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Your IP address is the main factor in determining your visible geographic location on the internet, but there are several other indicators that can also play a role.
One of them is the Domain Name System (DNS) and the DNS servers your device uses.
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Does a VPN encrypt DNS? Some VPNs do and some don’t. But first, it’s important to understand what DNS is, how it works, and why you might wish to encrypt it.
What is DNS encryption?
DNS encryption is the process of scrambling DNS data so it’s unreadable by website trackers and other snoopers.
The Domain Name System
DNS is the technology that maps website domains (e.g., www.example.com) to their server IP addresses (e.g., 192.0.2.1).
When you type a website name into your browser, your device makes a request to a DNS server to resolve the domain name to its corresponding IP address. The DNS server responds with the site server’s IP address, and your browser then sends a request to that address to retrieve the website content.
The DNS acts as a sort of telephone directory for the internet, allowing you to access websites easily with a human-readable name rather than having to remember complicated strings of numbers.
Normally, your internet provider will assign the DNS servers that handle your DNS requests. However, this is often linked to a local geographic area. Your ISP is also visible during the DNS process, which also indicates your general location.
Even if you spoof your IP address using a VPN or proxy, DNS might still be visible and reveal your whereabouts. While most sites and services only look for your IP, some also monitor the DNS. If there’s a mismatch, you could still be blocked.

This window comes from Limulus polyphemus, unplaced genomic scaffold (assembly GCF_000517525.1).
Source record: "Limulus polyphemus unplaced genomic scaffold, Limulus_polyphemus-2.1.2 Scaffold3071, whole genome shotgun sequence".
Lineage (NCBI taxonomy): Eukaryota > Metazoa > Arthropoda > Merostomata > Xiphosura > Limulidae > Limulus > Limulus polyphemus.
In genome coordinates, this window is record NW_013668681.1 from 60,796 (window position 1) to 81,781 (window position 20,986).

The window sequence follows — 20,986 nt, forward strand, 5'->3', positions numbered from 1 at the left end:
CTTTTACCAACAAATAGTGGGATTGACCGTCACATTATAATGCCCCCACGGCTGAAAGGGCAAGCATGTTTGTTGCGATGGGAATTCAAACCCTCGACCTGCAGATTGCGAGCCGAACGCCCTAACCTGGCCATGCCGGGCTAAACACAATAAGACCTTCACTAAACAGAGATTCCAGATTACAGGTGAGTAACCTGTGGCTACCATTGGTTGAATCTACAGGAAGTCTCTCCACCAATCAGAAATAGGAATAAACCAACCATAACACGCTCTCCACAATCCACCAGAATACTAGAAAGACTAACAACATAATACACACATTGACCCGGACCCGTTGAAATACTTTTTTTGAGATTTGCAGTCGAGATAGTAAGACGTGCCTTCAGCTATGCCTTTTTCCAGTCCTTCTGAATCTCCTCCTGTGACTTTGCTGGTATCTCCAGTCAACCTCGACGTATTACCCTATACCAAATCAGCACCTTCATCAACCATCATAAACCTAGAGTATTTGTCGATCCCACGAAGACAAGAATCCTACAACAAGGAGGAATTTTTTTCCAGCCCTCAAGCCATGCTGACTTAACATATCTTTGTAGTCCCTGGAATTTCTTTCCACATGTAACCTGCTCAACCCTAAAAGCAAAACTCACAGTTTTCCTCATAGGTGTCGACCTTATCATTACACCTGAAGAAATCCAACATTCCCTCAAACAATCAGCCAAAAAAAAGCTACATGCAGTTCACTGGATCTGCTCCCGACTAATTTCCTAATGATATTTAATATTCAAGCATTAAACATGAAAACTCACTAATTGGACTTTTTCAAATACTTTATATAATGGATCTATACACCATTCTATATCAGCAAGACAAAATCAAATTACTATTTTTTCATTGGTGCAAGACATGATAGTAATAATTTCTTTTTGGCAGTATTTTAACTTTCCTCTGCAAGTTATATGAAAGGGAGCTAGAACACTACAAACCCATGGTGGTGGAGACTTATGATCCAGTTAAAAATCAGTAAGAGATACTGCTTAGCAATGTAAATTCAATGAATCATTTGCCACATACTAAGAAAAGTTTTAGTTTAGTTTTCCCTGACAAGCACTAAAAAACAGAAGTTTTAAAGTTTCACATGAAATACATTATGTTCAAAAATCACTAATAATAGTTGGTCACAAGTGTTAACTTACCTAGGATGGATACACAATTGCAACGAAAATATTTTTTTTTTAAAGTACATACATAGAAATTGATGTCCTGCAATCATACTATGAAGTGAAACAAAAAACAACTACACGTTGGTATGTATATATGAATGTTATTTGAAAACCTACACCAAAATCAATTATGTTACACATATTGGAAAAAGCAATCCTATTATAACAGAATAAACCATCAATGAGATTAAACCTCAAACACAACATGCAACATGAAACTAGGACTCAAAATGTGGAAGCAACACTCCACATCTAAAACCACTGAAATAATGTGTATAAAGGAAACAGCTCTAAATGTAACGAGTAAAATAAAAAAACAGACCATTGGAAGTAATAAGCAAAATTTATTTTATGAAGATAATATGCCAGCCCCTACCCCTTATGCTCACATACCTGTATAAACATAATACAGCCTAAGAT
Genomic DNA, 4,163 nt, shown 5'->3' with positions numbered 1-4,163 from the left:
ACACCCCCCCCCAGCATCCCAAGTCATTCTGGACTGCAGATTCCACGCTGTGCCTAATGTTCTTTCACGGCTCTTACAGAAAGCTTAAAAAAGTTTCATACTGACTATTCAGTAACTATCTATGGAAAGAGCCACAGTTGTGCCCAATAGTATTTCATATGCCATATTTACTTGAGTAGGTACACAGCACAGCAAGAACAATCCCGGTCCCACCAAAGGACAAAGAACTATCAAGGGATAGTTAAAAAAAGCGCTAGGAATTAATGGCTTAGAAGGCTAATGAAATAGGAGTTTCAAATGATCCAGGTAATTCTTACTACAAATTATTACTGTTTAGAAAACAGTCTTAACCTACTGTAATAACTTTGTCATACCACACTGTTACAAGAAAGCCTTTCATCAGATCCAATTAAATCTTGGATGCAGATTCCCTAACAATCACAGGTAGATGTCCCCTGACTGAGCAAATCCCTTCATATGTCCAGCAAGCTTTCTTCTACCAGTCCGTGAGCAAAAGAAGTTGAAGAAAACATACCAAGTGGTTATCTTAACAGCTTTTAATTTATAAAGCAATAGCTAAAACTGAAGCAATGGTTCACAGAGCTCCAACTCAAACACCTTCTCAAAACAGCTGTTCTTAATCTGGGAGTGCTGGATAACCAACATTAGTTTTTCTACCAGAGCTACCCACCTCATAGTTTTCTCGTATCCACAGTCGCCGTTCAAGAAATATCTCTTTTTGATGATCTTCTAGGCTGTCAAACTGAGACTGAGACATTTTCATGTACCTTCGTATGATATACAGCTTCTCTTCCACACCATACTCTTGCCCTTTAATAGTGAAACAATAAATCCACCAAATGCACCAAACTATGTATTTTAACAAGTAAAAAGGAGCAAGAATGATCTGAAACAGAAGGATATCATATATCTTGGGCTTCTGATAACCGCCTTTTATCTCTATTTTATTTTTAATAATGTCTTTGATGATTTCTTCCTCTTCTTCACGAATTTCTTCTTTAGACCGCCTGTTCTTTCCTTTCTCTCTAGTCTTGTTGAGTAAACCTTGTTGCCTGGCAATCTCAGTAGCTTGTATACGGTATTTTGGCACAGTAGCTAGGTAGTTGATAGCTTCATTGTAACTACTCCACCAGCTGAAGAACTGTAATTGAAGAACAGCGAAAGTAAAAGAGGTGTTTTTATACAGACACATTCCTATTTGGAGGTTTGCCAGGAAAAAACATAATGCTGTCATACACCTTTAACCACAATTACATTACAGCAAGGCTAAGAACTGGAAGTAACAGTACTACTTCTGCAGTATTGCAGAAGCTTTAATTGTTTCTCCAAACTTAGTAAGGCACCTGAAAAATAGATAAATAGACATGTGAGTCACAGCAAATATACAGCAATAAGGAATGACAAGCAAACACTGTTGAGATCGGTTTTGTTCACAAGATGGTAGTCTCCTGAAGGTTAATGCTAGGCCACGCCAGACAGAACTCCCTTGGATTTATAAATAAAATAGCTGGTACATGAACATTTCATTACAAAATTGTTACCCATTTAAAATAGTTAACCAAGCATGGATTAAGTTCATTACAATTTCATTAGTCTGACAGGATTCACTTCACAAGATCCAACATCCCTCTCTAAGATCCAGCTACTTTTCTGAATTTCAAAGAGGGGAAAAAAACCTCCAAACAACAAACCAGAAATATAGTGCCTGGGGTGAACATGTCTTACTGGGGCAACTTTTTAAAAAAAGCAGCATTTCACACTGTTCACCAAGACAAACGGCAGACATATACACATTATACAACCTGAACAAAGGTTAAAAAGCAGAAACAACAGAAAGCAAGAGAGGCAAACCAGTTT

DNS encryption and its benefits
DNS encryption is the process of hiding activity between your device and the DNS server. This prevents sites and apps from viewing your DNS information, which increases security and hides your real location.
You might do this when you need extra privacy or when trying to access region-restricted content that still won’t load when you spoof your IP address.
It’s also common to change DNS servers and use one or more that aren’t linked to your ISP or location. For example, public DNS servers from the likes of Google and Cloudflare are now very common.
The main benefit is that these tend to be faster than the servers assigned by your average ISP. They can also help in changing your visible location because they have different geographic data.
Does a VPN encrypt DNS?
Whether a VPN encrypts your DNS info depends on the provider. Different methods are used, each with its own pros and cons.
How can VPNs encrypt DNS?
The best VPNs will either legitimately change the DNS servers or mask them with servers that match your new IP address. Either way, the end result will alter the data visible to websites and other internet services.
For example, if you’re in the United States and choose a French VPN server, your DNS will also appear as French. This is the best option.
Another method is to simply hide all DNS information, so nothing is shown publicly. This provides the most privacy but isn’t always practical if your aim is to bypass geo-restrictions.